In "Master of Puppets" Lars Ulrich from Metallica speeds up to 220 bpm to express what the song is about: drugs controlling you.


Quality: Ways to look at a drummer's speed

Ok, so we showed who the world's fastest drummer is - and that no one of us really is interested in that. Because what we really want to talk about is the subjektive impression of speed a drummer can create in us. That is what art is about: not facts, but feelings.
A good performer is able to evoke interest and excitement in his fans.

So the real question ist: What drummer can excite us most with his speed?


If you only want to hear that your hero ist the best we advise you to get to another website. If you are interested in learning a few things about fast drumming you didn't know - read on.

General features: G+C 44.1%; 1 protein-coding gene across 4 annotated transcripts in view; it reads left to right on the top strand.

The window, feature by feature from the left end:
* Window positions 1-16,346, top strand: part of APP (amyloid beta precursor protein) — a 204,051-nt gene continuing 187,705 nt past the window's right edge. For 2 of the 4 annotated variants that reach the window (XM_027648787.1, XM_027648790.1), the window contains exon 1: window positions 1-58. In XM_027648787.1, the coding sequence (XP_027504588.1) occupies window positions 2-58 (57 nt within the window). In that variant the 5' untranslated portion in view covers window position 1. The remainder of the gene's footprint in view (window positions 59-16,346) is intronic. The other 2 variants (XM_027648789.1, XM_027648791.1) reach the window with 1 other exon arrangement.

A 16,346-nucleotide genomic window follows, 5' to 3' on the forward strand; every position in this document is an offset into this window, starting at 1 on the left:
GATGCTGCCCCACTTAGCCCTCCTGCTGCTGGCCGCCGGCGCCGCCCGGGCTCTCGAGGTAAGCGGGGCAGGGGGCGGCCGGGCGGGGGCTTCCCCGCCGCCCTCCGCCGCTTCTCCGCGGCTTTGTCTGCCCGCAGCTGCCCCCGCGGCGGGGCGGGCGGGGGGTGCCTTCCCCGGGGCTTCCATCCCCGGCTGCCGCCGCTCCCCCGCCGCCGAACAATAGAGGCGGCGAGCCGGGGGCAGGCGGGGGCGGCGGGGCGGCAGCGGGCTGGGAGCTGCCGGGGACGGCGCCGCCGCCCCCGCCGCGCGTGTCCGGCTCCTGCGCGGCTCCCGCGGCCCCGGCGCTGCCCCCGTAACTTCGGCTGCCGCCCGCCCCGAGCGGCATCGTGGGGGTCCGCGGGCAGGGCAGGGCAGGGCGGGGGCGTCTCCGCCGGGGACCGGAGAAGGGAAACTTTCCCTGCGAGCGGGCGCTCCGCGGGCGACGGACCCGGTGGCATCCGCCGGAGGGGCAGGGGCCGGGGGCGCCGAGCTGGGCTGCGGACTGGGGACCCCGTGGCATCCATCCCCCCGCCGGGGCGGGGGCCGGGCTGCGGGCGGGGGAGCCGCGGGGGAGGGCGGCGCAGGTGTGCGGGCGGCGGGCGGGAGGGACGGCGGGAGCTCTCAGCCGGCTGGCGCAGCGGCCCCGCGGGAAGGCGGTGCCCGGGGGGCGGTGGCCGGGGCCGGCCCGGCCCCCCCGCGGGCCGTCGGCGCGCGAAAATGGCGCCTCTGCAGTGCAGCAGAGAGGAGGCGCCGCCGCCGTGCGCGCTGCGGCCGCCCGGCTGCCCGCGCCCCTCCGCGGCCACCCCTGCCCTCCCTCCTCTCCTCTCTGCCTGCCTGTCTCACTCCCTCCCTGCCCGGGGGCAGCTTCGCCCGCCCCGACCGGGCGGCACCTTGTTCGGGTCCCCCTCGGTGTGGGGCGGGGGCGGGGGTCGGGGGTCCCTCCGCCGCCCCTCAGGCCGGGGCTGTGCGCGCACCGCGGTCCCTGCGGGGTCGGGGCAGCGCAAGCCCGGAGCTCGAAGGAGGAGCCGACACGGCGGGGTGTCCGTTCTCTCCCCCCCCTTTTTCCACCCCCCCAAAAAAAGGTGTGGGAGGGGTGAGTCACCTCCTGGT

Neil Peart vom Rush is found in alot of Top 10 drummer lists. If people argue against this, they usually point to the fact, that his style depends on his extremely big kit. Then again, this man obviously is one of the fastest drummers in changing instruments.


The Ventures were one of the most successful instrumental bands; in the 1960s they sold more than 100 million records. As with most instrumental bands the main focus was on the guitars. But you need a really good drummer to keep so many good guitarists in rythm.
Here drummer Mel Taylor plays the fastest of all surf rock songs: Wipe Out by the Beach Boys. There's even a short stunt when Taylor is playing without using his hands ...


In 1966 Gene Krupa and Buddy Rich performed a legendary drum battle at the Sammy Davies Jr. Show. Both are acknowledged as being the best drummers of their time, sometimes even the best of all times. Of course a lot of their expertise can't be compared to modern rock drumming.